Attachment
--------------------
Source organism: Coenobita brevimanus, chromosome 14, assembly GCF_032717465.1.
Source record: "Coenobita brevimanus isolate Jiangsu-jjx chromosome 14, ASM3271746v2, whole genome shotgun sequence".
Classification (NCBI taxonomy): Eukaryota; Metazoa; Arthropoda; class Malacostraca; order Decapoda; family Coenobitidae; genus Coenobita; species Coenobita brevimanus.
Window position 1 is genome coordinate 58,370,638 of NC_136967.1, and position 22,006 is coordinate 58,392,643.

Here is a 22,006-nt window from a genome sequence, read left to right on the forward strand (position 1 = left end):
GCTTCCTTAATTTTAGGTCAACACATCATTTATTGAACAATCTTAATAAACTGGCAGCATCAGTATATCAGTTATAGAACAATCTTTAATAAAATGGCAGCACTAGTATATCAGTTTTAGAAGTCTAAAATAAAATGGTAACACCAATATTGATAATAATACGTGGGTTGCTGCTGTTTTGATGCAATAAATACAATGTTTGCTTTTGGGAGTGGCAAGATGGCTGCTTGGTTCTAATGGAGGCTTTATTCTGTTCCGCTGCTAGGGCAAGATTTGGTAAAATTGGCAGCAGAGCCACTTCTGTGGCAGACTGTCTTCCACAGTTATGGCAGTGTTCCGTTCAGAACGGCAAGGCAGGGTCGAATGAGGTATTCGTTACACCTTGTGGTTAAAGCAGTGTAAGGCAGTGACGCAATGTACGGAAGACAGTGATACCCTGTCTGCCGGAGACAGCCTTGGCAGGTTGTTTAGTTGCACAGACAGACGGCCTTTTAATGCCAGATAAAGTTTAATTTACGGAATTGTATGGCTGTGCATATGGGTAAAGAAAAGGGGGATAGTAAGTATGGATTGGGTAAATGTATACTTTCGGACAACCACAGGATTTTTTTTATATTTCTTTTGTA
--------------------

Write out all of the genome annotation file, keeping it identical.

Source organism: Coenobita brevimanus, chromosome 14, assembly GCF_032717465.1.
Source record: "Coenobita brevimanus isolate Jiangsu-jjx chromosome 14, ASM3271746v2, whole genome shotgun sequence".
Classification (NCBI taxonomy): Eukaryota; Metazoa; Arthropoda; class Malacostraca; order Decapoda; family Coenobitidae; genus Coenobita; species Coenobita brevimanus.
Window position 1 is genome coordinate 58,370,638 of NC_136967.1, and position 22,006 is coordinate 58,392,643.

Here is a 22,006-nt window from a genome sequence, read left to right on the forward strand (position 1 = left end):
GCTTCCTTAATTTTAGGTCAACACATCATTTATTGAACAATCTTAATAAACTGGCAGCATCAGTATATCAGTTATAGAACAATCTTTAATAAAATGGCAGCACTAGTATATCAGTTTTAGAAGTCTAAAATAAAATGGTAACACCAATATTGATAATAATACGTGGGTTGCTGCTGTTTTGATGCAATAAATACAATGTTTGCTTTTGGGAGTGGCAAGATGGCTGCTTGGTTCTAATGGAGGCTTTATTCTGTTCCGCTGCTAGGGCAAGATTTGGTAAAATTGGCAGCAGAGCCACTTCTGTGGCAGACTGTCTTCCACAGTTATGGCAGTGTTCCGTTCAGAACGGCAAGGCAGGGTCGAATGAGGTATTCGTTACACCTTGTGGTTAAAGCAGTGTAAGGCAGTGACGCAATGTACGGAAGACAGTGATACCCTGTCTGCCGGAGACAGCCTTGGCAGGTTGTTTAGTTGCACAGACAGACGGCCTTTTAATGCCAGATAAAGTTTAATTTACGGAATTGTATGGCTGTGCATATGGGTAAAGAAAAGGGGGATAGTAAGTATGGATTGGGTAAATGTATACTTTCGGACAACCACAGGATTTTTTTTATATTTCTTTTGTA